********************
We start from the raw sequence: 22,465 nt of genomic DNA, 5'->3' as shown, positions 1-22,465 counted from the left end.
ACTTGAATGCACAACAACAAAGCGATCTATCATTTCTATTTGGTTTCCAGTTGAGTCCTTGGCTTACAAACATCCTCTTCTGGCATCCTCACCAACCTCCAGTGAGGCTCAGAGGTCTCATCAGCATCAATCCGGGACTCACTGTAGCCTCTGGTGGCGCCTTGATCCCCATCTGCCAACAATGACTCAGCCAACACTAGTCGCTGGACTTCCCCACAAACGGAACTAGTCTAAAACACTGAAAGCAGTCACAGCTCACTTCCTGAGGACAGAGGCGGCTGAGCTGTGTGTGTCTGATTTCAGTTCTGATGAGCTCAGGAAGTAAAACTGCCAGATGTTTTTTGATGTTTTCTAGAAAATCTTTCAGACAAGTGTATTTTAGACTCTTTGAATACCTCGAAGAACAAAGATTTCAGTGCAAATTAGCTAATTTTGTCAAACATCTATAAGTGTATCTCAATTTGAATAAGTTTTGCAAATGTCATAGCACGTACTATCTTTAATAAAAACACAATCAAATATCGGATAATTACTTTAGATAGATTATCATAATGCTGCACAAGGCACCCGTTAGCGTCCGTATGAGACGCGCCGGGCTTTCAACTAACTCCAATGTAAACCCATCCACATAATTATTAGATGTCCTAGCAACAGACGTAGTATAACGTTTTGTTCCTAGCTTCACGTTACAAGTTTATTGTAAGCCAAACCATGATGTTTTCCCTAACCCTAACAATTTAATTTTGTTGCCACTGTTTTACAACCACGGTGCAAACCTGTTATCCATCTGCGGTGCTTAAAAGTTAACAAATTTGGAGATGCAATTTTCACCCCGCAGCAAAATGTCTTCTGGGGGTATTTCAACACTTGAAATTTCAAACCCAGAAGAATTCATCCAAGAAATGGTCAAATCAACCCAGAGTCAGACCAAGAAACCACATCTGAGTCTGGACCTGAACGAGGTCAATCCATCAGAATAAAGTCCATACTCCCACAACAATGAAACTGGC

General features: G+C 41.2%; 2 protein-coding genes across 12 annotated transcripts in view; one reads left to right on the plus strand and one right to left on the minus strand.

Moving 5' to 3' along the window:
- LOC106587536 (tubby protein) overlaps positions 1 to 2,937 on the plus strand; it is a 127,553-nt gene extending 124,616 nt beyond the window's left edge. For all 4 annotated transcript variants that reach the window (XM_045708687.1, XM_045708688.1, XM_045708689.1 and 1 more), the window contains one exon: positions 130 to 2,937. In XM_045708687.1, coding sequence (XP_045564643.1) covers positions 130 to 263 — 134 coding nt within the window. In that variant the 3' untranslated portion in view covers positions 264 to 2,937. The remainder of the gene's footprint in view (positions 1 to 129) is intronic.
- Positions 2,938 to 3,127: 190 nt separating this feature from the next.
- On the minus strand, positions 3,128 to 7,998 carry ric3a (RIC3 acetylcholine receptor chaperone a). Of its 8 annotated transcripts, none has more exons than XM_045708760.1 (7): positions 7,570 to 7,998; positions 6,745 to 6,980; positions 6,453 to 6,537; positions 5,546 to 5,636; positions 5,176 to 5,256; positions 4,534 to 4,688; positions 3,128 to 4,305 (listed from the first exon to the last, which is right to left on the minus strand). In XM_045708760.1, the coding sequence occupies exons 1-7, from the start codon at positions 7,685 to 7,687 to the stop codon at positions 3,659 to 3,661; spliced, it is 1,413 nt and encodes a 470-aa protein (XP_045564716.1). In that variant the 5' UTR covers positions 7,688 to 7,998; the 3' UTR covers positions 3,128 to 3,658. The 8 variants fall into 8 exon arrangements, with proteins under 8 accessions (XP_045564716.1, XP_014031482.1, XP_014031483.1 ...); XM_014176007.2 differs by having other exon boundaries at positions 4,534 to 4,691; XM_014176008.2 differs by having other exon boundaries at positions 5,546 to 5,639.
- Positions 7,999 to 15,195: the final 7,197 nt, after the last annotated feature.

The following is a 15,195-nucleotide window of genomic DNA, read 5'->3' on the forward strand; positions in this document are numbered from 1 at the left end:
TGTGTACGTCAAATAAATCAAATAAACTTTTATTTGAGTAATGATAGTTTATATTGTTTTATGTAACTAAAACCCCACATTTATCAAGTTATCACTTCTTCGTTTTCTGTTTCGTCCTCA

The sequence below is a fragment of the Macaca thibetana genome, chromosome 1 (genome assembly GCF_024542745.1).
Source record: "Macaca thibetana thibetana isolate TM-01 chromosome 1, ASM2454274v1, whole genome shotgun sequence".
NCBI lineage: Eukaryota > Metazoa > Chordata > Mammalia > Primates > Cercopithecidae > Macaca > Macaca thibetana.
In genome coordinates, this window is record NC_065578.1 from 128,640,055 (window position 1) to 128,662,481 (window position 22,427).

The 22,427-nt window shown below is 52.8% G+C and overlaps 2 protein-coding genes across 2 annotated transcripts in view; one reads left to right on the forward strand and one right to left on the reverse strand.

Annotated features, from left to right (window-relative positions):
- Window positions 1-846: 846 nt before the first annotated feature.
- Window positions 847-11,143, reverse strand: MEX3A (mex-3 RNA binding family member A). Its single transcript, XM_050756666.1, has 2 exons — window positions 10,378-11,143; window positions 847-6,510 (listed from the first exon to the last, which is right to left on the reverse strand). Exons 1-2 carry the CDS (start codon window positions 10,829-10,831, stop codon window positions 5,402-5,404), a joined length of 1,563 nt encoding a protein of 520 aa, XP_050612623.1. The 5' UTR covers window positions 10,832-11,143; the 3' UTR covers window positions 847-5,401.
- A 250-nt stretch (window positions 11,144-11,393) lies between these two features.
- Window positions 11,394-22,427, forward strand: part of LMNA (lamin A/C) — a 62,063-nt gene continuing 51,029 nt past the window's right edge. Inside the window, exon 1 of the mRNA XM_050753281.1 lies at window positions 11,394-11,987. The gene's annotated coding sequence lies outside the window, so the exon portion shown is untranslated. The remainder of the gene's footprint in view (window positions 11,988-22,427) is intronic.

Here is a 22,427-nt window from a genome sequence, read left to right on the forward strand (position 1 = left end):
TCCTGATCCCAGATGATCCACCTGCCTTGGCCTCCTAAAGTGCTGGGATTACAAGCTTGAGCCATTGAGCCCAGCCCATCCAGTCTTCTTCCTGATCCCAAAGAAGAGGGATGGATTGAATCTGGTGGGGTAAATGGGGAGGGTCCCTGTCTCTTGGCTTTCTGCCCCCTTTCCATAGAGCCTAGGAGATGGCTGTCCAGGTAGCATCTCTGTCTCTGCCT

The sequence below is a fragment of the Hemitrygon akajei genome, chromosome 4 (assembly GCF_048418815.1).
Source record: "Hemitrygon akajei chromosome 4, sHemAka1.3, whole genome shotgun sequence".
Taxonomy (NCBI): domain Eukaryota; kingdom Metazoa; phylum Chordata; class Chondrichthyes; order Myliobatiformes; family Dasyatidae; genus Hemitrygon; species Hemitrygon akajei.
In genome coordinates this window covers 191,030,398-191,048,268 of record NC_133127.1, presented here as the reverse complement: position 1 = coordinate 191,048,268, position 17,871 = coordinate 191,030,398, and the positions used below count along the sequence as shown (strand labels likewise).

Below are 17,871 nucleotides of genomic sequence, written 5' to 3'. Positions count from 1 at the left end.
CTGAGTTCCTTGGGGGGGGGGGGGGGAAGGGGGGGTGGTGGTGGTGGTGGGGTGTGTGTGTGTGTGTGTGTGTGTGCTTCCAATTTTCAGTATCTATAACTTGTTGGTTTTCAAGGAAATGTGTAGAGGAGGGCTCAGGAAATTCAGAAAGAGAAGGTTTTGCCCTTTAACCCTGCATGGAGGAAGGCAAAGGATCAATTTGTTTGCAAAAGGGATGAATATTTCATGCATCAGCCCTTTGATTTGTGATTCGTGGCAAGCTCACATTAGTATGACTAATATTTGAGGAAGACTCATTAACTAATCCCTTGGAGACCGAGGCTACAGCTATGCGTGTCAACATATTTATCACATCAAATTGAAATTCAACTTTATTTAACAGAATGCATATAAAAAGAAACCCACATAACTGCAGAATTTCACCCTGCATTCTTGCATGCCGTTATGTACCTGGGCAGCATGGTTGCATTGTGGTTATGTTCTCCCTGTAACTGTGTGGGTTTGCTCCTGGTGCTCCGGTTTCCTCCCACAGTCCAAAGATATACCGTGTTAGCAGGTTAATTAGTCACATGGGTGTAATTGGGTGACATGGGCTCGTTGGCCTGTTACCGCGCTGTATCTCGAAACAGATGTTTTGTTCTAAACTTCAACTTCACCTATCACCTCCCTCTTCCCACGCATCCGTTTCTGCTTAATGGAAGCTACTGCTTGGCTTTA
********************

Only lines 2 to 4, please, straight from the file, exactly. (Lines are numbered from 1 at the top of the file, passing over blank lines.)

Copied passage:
ACTTGAATGCACAACAACAAAGCGATCTATCATTTCTATTTGGTTTCCAGTTGAGTCCTTGGCTTACAAACATCCTCTTCTGGCATCCTCACCAACCTCCAGTGAGGCTCAGAGGTCTCATCAGCATCAATCCGGGACTCACTGTAGCCTCTGGTGGCGCCTTGATCCCCATCTGCCAACAATGACTCAGCCAACACTAGTCGCTGGACTTCCCCACAAACGGAACTAGTCTAAAACACTGAAAGCAGTCACAGCTCACTTCCTGAGGACAGAGGCGGCTGAGCTGTGTGTGTCTGATTTCAGTTCTGATGAGCTCAGGAAGTAAAACTGCCAGATGTTTTTTGATGTTTTCTAGAAAATCTTTCAGACAAGTGTATTTTAGACTCTTTGAATACCTCGAAGAACAAAGATTTCAGTGCAAATTAGCTAATTTTGTCAAACATCTATAAGTGTATCTCAATTTGAATAAGTTTTGCAAATGTCATAGCACGTACTATCTTTAATAAAAACACAATCAAATATCGGATAATTACTTTAGATAGATTATCATAATGCTGCACAAGGCACCCGTTAGCGTCCGTATGAGACGCGCCGGGCTTTCAACTAACTCCAATGTAAACCCATCCACATAATTATTAGATGTCCTAGCAACAGACGTAGTATAACGTTTTGTTCCTAGCTTCACGTTACAAGTTTATTGTAAGCCAAACCATGATGTTTTCCCTAACCCTAACAATTTAATTTTGTTGCCACTGTTTTACAACCACGGTGCAAACCTGTTATCCATCTGCGGTGCTTAAAAGTTAACAAATTTGGAGATGCAATTTTCACCCCGCAGCAAAATGTCTTCTGGGGGTATTTCAACACTTGAAATTTCAAACCCAGAAGAATTCATCCAAGAAATGGTCAAATCAACCCAGAGTCAGACCAAGAAACCACATCTGAGTCTGGACCTGAACGAGGTCAATCCATCAGAATAAAGTCCATACTCCCACAACAATGAAACTGGC

General features: G+C 41.2%; 2 protein-coding genes across 12 annotated transcripts in view; one reads left to right on the plus strand and one right to left on the minus strand.

Moving 5' to 3' along the window: